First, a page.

Mahatma Gandhi has had a hard time of it lately. Lad mag Maxim recently featured illustrations of the revered activist being beaten up by an oversized jock -- choice images for the magazine's "Kick-Ass Workout" feature. "Teach those pacifists a lesson about aggression," exhorted the copy, as Gandhi was hoisted, stomped on and thrown around. Mayhem ensued when Maxim received more than 5,000 complaints, prompting the magazine to issue an apology defending its "edgy sense of humor, laced with irony."
Those who have read Maxim might find that last defense particularly funny: Any magazine that treats gadgetry and women's erogenous zones with the same button-mashing enthusiasm has no sense of irony.
And according to at least 150 Indian hunger-striking protesters last week, Gandhi has suffered yet another indignity. MTV's new animated series Clone High USA showcases a teenage, attention deficit disorder-addled Gandhi clone who loves partying and eating junk food.
The trouble is, the South Asian activists haven't been able to watch the show, which only airs in the United States. Newspaper reports and Internet articles about Clone High USA helped stoke the flames of anger that Maxim first ignited -- and it's too bad. If people had the chance to actually watch the show, perhaps they could see that Gandhi isn't being singled out for disrespect; Joan of Arc, Abraham Lincoln and Cleopatra, among others, suffer the same fate. Clone High USA practices equal-opportunity icon baiting but is never mean; it has an irreverence informed by affectionate familiarity with the historical figures it spoofs.
Plus, it's really funny.
This might not be a surprise to those who remember MTV's animated show Daria, with its deadpan, much-too-intelligent high-school lead. Daria droned through her day, remarking on the stupidity of her school and her dysfunctional family. Clone High USA draws on that angst, but couples it with the manic energy of The Simpsons: Absolutely everything is mocked, with a million sight gags in each frame. And like The Simpsons, the show has a sweetness that keeps it from being too snide.
Stocking a high school with clones of assorted historical figures sounds odd -- and it is. The school is run by a mad scientist turned principal. (Aren't they one and the same, really?) He in turn answers to a board of menacing, shadowy figures who seem to want clone soldiers out of the deal. But for all the strangeness of the show's premise, using clones of dead, famous people is an amazingly effective way to paint the spectrum of high-school personalities. Joan of Arc is the goth chick. John F. Kennedy effortlessly wins sporting events and spends his time "auditioning" girls to be in a film. Cleopatra is the annoyingly perfect girl -- a brainy, vain overachiever with a gravity-defying bosom -- and crush object of the drippily sincere Abe Lincoln.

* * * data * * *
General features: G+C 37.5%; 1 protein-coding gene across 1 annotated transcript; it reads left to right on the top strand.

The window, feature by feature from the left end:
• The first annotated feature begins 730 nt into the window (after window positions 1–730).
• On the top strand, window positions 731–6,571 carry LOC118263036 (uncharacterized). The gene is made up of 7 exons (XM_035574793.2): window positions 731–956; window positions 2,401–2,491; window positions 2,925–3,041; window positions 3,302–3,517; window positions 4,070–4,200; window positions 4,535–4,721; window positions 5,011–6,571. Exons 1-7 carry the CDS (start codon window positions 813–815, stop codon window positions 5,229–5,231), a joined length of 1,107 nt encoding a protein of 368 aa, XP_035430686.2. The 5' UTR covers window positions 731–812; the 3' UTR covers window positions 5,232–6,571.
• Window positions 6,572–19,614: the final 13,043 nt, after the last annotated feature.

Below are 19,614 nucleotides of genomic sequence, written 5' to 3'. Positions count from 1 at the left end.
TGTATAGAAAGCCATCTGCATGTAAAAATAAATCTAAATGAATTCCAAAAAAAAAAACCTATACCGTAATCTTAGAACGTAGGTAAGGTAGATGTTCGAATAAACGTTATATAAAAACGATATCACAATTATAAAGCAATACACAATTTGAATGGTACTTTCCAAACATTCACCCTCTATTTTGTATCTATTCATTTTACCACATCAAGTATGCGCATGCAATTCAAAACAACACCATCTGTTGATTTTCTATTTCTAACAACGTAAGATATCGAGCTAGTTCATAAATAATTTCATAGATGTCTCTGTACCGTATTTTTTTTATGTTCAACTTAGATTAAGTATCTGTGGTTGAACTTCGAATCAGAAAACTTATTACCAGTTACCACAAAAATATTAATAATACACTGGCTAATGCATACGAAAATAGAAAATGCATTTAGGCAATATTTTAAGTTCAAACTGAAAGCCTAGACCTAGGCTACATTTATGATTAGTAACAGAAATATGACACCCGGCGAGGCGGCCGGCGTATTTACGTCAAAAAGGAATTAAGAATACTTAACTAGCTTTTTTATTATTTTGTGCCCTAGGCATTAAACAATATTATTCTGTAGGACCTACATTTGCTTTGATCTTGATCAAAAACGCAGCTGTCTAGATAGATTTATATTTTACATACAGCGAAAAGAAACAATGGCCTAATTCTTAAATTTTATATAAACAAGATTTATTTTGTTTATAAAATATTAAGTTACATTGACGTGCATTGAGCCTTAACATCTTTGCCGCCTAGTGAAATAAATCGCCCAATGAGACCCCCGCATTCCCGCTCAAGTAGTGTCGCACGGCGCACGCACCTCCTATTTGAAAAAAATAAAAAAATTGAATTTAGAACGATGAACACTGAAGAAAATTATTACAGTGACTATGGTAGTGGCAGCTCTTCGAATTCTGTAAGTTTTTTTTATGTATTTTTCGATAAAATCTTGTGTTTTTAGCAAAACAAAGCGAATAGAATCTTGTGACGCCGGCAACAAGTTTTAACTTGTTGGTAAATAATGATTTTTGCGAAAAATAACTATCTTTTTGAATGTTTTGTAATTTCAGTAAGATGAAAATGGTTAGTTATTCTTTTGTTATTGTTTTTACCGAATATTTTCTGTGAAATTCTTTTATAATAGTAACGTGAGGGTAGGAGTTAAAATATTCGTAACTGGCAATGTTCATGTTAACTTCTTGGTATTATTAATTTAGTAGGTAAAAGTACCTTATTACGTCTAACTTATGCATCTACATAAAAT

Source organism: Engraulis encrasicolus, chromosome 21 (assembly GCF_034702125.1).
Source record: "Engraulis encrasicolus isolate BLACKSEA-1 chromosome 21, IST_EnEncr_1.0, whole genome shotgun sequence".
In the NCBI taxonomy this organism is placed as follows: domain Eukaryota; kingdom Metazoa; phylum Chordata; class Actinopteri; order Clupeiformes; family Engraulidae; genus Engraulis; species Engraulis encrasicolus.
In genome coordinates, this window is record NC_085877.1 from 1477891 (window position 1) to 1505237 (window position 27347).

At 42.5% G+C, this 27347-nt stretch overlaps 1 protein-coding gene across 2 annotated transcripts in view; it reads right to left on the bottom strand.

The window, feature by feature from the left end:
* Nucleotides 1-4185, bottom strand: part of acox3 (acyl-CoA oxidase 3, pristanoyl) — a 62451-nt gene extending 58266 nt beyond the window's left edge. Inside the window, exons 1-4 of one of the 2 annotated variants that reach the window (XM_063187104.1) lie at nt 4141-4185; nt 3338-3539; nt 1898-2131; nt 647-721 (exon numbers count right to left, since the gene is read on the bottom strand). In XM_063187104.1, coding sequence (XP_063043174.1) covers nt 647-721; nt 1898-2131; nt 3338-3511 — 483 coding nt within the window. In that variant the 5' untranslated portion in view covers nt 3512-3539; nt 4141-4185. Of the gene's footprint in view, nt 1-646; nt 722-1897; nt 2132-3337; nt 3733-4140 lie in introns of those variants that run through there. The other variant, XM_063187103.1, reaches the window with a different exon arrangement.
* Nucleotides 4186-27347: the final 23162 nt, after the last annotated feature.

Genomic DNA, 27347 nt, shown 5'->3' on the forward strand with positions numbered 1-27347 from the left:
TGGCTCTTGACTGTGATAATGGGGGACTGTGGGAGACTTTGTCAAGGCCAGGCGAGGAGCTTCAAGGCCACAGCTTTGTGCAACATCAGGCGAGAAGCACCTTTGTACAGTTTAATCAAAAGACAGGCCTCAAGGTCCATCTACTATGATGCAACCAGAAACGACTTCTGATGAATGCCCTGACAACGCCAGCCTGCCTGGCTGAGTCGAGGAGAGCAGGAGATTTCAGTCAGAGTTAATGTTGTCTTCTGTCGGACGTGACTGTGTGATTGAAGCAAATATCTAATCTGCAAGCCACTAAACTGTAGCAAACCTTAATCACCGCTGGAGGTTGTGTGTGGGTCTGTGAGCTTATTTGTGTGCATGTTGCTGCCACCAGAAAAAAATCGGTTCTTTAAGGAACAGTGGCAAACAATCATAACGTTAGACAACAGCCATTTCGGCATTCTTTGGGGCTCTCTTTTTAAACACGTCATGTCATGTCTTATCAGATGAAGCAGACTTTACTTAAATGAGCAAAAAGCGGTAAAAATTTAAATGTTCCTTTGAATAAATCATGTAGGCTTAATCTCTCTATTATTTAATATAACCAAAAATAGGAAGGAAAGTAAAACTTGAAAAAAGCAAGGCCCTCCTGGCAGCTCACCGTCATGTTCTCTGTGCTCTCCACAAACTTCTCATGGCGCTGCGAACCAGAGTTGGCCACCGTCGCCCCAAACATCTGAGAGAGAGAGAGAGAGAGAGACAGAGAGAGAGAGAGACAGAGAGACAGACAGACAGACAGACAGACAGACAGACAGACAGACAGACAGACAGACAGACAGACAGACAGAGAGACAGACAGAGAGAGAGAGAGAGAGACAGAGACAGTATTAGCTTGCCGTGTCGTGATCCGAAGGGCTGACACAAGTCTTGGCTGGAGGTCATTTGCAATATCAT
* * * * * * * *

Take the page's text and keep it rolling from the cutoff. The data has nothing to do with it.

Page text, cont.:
By saddling each kid with a famous "clonefather" or "clonemother," the show's creators get at the teenage struggle to assert a nascent identity, or at least break away from parents. G-Man -- our Gandhi clone -- is hilarious, a freaky little rapper wannabe who tries so hard to be cool. And he has completely folded under the pressure of being Gandhi's clone; instead of resisting colonialism and practicing nonviolence, G-Man spends his time hatching stupid schemes to draw attention to his life-of-the-party self. I knew that kid -- the frivolous, rap-spewing, desperate-to-be-"in" child of a saintly mom free of superficial longings -- and, watching the show, I found myself groaning, and laughing, in déjà vu.
That familiarity rounds out characters who could otherwise be reduced to one-note riffs on their clone parents. When the school decides to hold a film festival, Abe reveals both his wimpy sweetness and his inherited clone traits while directing his entry: "I want your voice to weep with honesty and goodness," he says. Joan of Arc expresses her mad, unrequited love for best friend Abe through film, and is mortified by what she thinks is a bald confession of her feelings. To everyone else, of course, the movie is just a hideous pastiche of nonsensical images. But after viewing it, Sigmund Freud's clone cackles madly, saying, "It's so obvious!"
Meanwhile, G-Man has enlisted the very serious and peanut-obsessed George Washington Carver to appear in Black and Tan. "Check this out," says G-Man. He wants to be "Tandoori Jones" in a Jackie Chan-like odd-couple action movie. George doesn't buy it, as his rather race-underplaying clonefather wouldn't have either. That genre of film "perpetuates racial stereotypes," George says. G-Man, meanwhile, combining his own idealistic naivete with his clonefather's devotion to social justice, thinks such a movie is about "dissing racial stereotypes." "Black and Tan will prove that even though we're different," he says, "we're ultimately a hilarious combo!"
Clone High USA's creators nail teenage relationships with the same accuracy that they depict each character. I was hooked by Joan's unrequited love for Abe: It takes the pain of being the asexual best friend to its absurd limits. "Don't worry, bro," says Abe to Joan. They have the kind of relationship where they can "sleep in the same bed and never touch or kiss." Right, "amigo, buddy, fella?"
MTV seems to have removed the show's information from its Web site -- perhaps a way to lay low until anger over the G-Man character dies down. I hope, however, that this doesn't mean that the show itself is endangered. It's too funny, too wrenching to die only a few episodes in. If only the protesters had a chance to watch the show, perhaps they could see that it isn't about trashing great historical figures or heroes. For all its clone origins, Clone High USA is about the horrible and hilarious reality of growing up -- something that faces even the most normal of us.
Noy Thrupkaew writes about culture for The American Prospect and TAP Online.
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